German-born American Hudson River School Painter, 1830-1902
Bierstadt was born in Solingen, Germany. His family moved to New Bedford, Massachusetts, in 1833. He studied painting with the members of the D??sseldorf School in D??sseldorf, Germany from 1853 to 1857. He taught drawing and painting briefly before devoting himself to painting.
Bierstadt began making paintings in New England and upstate New York. In 1859, he traveled westward in the company of a Land Surveyor for the U.S. government, returning with sketches that would result in numerous finished paintings. In 1863 he returned west again, in the company of the author Fitz Hugh Ludlow, whose wife he would later marry. He continued to visit the American West throughout his career.
Though his paintings sold for princely sums, Bierstadt was not held in particularly high esteem by critics of his day. His use of uncommonly large canvases was thought to be an egotistical indulgence, as his paintings would invariably dwarf those of his contemporaries when they were displayed together. The romanticism evident in his choices of subject and in his use of light was felt to be excessive by contemporary critics. His paintings emphasized atmospheric elements like fog, clouds and mist to accentuate and complement the feel of his work. Bierstadt sometimes changed details of the landscape to inspire awe. The colors he used are also not always true. He painted what he believed is the way things should be: water is ultramarine, vegetation is lush and green, etc. The shift from foreground to background was very dramatic and there was almost no middle distance
Nonetheless, his paintings remain popular. He was a prolific artist, having completed over 500 (possibly as many as 4000) paintings during his lifetime, most of which have survived. Many are scattered through museums around the United States. Prints are available commercially for many. Original paintings themselves do occasionally come up for sale, at ever increasing prices. Related Paintings of Albert Bierstadt :. | Seals on the Rocks, Farallon Islands | Elk Grazing in the Wind River Country | Indian Scout | Olevano | The Rocky Mountains, Landers Peak |
Related Artists:Amy Philip
1788-1865,is a British actress. She is best known for her role as Jessica Arnold in the BBC school drama, Grange Hill, which she acted between 1994 and 1998. In Grange Hill, Amy character was from a middle-class family and was sent to Grange Hill from an exclusive girls school when her father business fell on hard times. She quickly adapted to life at Grange Hill and won a firm following among male fans. In 1996, viewers saw the previously feisty Jessica become bedridden with chronic fatigue syndrome (or M.E. as the condition was then popularly known). Simcock appeared in just the first four episodes of the 1996 series, with Jessica sent to the USA to recuperate. Despite returning to Grange Hill as an integral part of the 1997 series, where Jessica would cause a stir as editor of the school magazine, Simcock appeared in just two episodes of the 1998 series, the explanation being that Jessica had left Grange Hill in favour of sixth form college. In September 1997, Simcock appeared in the CITV comedy drama Knight School as Lady Elizabeth de Gossard, having now changed her professional name to Amy Phillips. Post-Grange Hill, Phillips has continued to make regular occasional appearances in various TV shows, the most notable being as Beth Partridge in the BBC series Rescue Me. She has also appeared in the Hollywood movie The Freediver.Daniel Huntington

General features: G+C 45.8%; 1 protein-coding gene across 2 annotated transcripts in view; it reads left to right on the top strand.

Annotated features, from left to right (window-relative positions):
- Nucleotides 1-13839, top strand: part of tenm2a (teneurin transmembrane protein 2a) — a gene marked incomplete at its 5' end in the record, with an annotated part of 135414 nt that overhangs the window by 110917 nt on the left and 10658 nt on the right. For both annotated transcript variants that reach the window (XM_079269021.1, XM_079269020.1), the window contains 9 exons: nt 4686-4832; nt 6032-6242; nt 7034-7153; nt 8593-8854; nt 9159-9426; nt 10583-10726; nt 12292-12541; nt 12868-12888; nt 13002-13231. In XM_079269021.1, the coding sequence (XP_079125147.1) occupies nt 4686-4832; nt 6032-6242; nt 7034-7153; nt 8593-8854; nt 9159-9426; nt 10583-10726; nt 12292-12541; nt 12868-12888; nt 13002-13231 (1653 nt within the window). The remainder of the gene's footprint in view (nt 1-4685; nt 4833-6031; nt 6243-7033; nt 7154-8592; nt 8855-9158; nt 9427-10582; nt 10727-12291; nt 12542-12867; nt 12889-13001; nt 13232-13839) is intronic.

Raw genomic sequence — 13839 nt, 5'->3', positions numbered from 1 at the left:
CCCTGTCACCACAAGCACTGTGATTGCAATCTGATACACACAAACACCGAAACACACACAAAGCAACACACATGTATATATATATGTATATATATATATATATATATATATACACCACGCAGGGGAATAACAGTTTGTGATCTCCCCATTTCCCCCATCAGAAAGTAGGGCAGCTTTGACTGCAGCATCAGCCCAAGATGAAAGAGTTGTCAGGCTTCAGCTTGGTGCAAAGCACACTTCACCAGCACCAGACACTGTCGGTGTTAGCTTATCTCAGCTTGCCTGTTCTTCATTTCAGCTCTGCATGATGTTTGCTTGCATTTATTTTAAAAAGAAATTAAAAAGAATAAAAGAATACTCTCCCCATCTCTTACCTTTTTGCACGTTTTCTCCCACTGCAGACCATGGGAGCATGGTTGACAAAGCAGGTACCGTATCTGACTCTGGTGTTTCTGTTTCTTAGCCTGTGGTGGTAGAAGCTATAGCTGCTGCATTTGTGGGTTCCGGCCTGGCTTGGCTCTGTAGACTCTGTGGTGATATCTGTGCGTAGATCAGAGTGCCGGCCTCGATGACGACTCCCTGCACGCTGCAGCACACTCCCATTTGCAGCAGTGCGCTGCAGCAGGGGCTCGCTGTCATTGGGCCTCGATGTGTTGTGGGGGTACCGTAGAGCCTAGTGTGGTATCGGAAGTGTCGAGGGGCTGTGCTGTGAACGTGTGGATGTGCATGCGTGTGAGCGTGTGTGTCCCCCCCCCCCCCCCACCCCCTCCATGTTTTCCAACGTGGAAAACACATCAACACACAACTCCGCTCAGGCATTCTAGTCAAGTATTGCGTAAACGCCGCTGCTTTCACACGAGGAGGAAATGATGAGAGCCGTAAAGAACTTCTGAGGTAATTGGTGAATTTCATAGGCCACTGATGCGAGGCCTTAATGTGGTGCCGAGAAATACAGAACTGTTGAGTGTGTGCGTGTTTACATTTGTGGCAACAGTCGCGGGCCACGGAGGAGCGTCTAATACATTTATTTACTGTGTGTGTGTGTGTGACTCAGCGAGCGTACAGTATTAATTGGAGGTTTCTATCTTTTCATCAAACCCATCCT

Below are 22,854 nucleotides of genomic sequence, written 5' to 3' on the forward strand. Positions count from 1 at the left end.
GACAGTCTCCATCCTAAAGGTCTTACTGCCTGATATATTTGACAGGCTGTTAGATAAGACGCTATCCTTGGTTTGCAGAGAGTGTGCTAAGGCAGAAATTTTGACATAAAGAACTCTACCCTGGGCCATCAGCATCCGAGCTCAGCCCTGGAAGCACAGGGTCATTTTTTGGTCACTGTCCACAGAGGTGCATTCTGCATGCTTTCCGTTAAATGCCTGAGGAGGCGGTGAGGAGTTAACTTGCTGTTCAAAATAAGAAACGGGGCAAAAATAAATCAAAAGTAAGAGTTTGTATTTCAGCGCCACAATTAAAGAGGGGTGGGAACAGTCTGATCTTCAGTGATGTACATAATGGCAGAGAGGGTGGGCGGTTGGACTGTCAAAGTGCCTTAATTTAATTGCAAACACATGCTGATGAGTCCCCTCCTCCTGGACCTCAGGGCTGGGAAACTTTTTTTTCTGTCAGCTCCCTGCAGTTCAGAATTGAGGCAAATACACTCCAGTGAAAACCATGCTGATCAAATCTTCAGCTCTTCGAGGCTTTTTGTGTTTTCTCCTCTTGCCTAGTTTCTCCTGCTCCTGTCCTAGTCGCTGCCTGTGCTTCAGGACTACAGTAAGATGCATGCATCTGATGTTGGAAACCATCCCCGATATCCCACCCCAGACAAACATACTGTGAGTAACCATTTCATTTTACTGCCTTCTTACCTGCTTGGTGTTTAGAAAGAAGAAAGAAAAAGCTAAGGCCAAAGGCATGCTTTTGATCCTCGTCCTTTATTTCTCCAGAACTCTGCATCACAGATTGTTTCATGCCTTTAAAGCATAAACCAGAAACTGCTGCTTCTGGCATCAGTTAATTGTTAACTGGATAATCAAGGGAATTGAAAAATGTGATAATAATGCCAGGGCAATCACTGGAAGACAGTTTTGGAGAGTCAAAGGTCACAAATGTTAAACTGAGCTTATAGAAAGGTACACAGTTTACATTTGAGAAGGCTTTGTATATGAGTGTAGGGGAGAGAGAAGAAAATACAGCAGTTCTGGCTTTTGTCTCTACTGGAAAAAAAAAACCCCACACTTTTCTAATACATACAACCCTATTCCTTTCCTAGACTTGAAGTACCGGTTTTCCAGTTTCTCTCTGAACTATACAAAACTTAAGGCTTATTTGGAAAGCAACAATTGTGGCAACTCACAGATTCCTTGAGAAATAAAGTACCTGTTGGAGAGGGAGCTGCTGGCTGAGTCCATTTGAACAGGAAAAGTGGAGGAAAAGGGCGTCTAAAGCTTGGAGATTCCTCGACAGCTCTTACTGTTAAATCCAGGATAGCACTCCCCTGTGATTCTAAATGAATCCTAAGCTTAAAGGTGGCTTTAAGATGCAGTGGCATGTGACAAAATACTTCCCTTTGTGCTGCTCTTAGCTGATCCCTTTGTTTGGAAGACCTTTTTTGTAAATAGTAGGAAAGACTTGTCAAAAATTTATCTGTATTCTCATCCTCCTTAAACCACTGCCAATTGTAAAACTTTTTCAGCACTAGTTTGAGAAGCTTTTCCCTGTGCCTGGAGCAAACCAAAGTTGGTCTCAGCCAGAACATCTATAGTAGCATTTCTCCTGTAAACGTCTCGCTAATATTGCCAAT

(October 4, 1816 -April 19, 1906), American artist, was born in New York City, New York, the son of Benjamin Huntington, Jr. and Faith Trumbull Huntington; his paternal grandfather was Benjamin Huntington, delegate at the Second Continental Congress and First U.S. Representative from Connecticut.
In 1835 he studied with Samuel F.B. Morse, and produced "A Bar-Room Politician" and "A Toper Asleep." Subsequently he painted some landscapes on the Hudson river, and in 1839 went to Rome. On his return to America he painted portraits and began the illustration of The Pilgrim's Progress, but his eyesight failed, and in 1844 he went back to Rome.
Returning to New York around 1846, he devoted his time chiefly to portrait-painting, although he painted many genre, religious and historical subjects. From 1851 to 1859 he was in England. He was president of the National Academy from 1862 to 1870, and again in 1877-1890.
Libri, Girolamo dai
Italian Painter, ca.1474-1555
Illuminator and painter, son of Francesco dai Libri. He was evidently trained by his father, but he received commissions for altarpieces as well as manuscripts. Documents indicate that he lived in Verona all his life, but an early miniature of the Nativity, the only work by him in a series of choir-books almost certainly painted in Ferrara, suggests that he may have spent some time there. Vasari's record that he worked as an illuminator in the monastery of S Salvatore in Candiana (Padua) may be true, as some of Girolamo's surviving miniatures were executed for the abbey. The only record of Girolamo's views on his art occurs in a register of 1544: 'a good and worthy painter must know how to imitate nature well and to feign that which nature makes, and he must be universal in depicting landscapes